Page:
Six First Nations communities are receiving $1.15 million for clean energy projects as part of a funding partnership between the Government of British Columbia, the Government of Canada and the New Relationship Trust.

“Through CleanBC, we are collaborating with New Relationship Trust and Western Economic Diversification Canada on the British Columbia Indigenous Clean Energy Initiative (BCICEI) to support First Nations-led clean energy and energy efficiency projects,” said Bruce Ralston, B.C.’s Minister of Energy, Mines and Petroleum Resources. “Together, we are providing important funding to Indigenous communities throughout B.C. to develop projects that will help them achieve energy independence, support economic development and reduce reliance on diesel.”

The six projects include the following:

  • Tlingit Homeland Energy Ltd. Partnership in Atlin is receiving $250,000 for work on a hydro energy generation upgrade project;
  • Xeni Gwet’in First Nations Government in Nemiah Valley, Williams Lake is receiving $250,000 for a solar micro-grid connection project;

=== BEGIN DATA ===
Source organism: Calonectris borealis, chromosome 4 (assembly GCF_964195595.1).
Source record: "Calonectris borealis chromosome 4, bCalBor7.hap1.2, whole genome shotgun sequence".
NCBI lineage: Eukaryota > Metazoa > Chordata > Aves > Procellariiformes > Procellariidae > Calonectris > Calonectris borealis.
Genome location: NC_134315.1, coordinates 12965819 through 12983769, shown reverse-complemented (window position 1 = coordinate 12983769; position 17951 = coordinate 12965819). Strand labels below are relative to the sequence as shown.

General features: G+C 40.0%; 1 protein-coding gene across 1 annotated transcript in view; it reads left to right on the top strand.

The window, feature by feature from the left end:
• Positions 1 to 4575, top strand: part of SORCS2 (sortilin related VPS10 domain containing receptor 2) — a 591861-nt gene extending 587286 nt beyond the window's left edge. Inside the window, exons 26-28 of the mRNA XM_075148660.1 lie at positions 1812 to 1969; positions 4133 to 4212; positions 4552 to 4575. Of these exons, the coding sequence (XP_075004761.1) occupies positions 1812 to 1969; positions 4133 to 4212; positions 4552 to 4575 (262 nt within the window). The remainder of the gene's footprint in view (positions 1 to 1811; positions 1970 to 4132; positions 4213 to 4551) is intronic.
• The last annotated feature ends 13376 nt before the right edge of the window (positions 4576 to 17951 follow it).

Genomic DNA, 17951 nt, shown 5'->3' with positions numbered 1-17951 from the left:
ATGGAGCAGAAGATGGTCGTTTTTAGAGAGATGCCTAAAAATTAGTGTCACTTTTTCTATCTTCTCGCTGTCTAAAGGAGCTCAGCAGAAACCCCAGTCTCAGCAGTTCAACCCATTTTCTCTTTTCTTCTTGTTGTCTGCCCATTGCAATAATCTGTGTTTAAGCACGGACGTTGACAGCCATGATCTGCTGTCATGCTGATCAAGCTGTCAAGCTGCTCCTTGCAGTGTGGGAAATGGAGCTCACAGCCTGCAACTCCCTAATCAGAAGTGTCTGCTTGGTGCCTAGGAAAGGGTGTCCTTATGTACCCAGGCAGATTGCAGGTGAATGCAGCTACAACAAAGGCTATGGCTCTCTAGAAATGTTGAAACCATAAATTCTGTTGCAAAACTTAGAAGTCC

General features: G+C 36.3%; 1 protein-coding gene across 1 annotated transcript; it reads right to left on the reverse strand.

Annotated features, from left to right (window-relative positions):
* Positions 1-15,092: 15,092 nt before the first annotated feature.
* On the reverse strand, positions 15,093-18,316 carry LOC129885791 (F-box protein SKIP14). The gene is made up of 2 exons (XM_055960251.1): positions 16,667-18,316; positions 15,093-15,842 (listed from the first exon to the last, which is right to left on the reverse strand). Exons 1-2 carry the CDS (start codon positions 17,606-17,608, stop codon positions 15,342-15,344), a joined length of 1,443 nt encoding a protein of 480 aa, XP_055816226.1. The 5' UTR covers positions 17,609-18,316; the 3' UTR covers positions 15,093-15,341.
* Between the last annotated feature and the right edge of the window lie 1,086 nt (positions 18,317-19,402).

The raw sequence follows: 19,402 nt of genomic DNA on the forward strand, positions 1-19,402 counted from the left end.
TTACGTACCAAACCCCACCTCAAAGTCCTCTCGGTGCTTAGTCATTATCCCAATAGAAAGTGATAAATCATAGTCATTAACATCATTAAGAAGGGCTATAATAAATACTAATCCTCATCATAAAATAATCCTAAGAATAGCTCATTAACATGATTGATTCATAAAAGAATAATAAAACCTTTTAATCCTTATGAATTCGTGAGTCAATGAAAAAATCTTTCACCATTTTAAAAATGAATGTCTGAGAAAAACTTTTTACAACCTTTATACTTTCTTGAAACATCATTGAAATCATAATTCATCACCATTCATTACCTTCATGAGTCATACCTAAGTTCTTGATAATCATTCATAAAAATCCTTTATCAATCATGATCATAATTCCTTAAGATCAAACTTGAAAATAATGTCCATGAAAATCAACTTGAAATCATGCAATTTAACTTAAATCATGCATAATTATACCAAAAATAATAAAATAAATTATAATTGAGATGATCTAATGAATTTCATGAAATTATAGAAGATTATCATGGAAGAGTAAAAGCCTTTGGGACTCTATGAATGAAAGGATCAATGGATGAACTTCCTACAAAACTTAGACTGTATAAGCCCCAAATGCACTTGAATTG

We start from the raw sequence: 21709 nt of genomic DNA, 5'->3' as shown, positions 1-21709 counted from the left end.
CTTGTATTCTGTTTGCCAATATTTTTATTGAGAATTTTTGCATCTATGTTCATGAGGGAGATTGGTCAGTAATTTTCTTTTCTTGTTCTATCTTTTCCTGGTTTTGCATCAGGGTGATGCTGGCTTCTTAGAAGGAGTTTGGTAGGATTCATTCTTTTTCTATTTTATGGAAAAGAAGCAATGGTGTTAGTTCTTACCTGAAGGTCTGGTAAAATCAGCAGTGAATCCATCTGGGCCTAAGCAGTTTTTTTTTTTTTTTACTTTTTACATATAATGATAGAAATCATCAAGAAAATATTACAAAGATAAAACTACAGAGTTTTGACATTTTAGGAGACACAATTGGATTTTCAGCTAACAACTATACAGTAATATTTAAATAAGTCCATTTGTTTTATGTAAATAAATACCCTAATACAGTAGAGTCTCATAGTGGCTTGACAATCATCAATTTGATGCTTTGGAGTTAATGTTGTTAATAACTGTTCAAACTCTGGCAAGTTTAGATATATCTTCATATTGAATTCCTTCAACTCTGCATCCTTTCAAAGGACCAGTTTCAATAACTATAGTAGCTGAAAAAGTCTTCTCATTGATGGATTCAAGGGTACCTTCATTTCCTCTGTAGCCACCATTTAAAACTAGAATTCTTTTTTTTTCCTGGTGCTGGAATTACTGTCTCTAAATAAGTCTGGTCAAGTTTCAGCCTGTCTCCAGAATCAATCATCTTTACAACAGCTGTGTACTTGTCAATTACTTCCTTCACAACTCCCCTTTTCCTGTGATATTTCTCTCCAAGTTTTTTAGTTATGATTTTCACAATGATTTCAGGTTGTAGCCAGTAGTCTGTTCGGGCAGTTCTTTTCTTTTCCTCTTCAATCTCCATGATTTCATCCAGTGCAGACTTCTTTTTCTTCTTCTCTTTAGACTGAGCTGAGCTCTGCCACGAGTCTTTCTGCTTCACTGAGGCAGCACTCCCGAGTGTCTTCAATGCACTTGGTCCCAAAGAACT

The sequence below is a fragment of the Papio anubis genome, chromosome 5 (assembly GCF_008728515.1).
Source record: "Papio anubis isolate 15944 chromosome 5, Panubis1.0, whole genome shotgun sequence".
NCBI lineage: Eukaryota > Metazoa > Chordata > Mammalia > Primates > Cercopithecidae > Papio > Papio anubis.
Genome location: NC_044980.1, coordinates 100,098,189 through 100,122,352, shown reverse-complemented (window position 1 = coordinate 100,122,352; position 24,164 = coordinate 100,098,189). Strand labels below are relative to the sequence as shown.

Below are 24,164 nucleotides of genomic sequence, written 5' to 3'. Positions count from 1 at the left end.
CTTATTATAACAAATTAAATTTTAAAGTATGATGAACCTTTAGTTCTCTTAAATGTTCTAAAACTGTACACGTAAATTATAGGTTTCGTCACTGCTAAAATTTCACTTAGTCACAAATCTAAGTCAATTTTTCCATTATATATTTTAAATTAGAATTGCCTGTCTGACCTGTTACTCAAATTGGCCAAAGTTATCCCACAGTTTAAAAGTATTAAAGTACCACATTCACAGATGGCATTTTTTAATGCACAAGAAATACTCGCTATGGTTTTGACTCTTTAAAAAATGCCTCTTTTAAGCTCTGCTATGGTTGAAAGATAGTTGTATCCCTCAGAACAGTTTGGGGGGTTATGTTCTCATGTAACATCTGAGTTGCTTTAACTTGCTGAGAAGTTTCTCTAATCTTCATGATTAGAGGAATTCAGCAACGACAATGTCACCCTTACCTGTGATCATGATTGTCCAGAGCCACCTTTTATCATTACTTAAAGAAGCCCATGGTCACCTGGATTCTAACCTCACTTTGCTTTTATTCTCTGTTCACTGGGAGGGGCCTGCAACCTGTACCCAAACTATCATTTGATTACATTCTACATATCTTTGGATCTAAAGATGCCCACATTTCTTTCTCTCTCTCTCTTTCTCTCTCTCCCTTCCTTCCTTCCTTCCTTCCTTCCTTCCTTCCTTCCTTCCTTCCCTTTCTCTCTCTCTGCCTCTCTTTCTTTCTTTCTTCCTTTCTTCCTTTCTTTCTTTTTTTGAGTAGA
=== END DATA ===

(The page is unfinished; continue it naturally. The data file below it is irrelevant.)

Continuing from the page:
• Lhoosk’uz Déné in Kluskus Lake is receiving $300,000 for a combined heat and power biomass project;
  • Dease River First Nation in Good Hope Lake is receiving $50,000 for a biomass feasibility study;
  • Tobacco Plains Indian Band in Grasmere is receiving $150,000 for a solar photovoltaic (PV) and battery storage installation; and
  • Lower Nicola Indian Band in Merritt is receiving $150,000 for a solar PV installation.

Funding from the BCICEI supports the planning of clean energy generation projects, such as hydro, wind, biomass, solar, marine and geothermal projects. The BCICEI also targets energy efficiency projects and energy storage, specifically seeking to assist remote communities wherever possible in reducing dependency on fossil fuels.

For further information about these projects, click here.

Feature image: Located just over 170 kilometres west of Quesnel, the Lhoosk’uz Dene Nation is receiving funds for a combined heat and biomass project.
(Credit: Lhoosk’uz Dene Nation/Facebook)

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